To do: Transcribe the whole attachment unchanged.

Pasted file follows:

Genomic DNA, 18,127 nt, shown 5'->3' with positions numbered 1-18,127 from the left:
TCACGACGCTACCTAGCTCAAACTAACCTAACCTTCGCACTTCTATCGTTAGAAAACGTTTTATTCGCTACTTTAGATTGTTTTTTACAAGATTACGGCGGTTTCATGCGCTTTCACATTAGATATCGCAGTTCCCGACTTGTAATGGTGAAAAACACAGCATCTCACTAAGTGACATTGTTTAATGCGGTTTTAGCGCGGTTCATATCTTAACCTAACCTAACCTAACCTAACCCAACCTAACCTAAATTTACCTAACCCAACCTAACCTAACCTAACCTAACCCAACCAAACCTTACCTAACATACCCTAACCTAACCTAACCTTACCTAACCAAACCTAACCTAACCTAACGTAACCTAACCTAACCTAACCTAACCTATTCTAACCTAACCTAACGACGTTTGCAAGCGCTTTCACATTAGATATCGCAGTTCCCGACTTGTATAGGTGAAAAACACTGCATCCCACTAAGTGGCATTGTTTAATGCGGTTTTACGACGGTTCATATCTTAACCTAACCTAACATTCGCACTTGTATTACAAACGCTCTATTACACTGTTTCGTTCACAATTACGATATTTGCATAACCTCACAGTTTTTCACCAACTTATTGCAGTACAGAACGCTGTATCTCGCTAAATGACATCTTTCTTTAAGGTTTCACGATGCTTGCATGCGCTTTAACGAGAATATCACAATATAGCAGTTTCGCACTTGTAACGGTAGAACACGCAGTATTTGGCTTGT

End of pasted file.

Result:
Genomic DNA, 18,127 nt, shown 5'->3' with positions numbered 1-18,127 from the left:
TCACGACGCTACCTAGCTCAAACTAACCTAACCTTCGCACTTCTATCGTTAGAAAACGTTTTATTCGCTACTTTAGATTGTTTTTTACAAGATTACGGCGGTTTCATGCGCTTTCACATTAGATATCGCAGTTCCCGACTTGTAATGGTGAAAAACACAGCATCTCACTAAGTGACATTGTTTAATGCGGTTTTAGCGCGGTTCATATCTTAACCTAACCTAACCTAACCTAACCCAACCTAACCTAAATTTACCTAACCCAACCTAACCTAACCTAACCTAACCCAACCAAACCTTACCTAACATACCCTAACCTAACCTAACCTTACCTAACCAAACCTAACCTAACCTAACGTAACCTAACCTAACCTAACCTAACCTATTCTAACCTAACCTAACGACGTTTGCAAGCGCTTTCACATTAGATATCGCAGTTCCCGACTTGTATAGGTGAAAAACACTGCATCCCACTAAGTGGCATTGTTTAATGCGGTTTTACGACGGTTCATATCTTAACCTAACCTAACATTCGCACTTGTATTACAAACGCTCTATTACACTGTTTCGTTCACAATTACGATATTTGCATAACCTCACAGTTTTTCACCAACTTATTGCAGTACAGAACGCTGTATCTCGCTAAATGACATCTTTCTTTAAGGTTTCACGATGCTTGCATGCGCTTTAACGAGAATATCACAATATAGCAGTTTCGCACTTGTAACGGTAGAACACGCAGTATTTGGCTTGT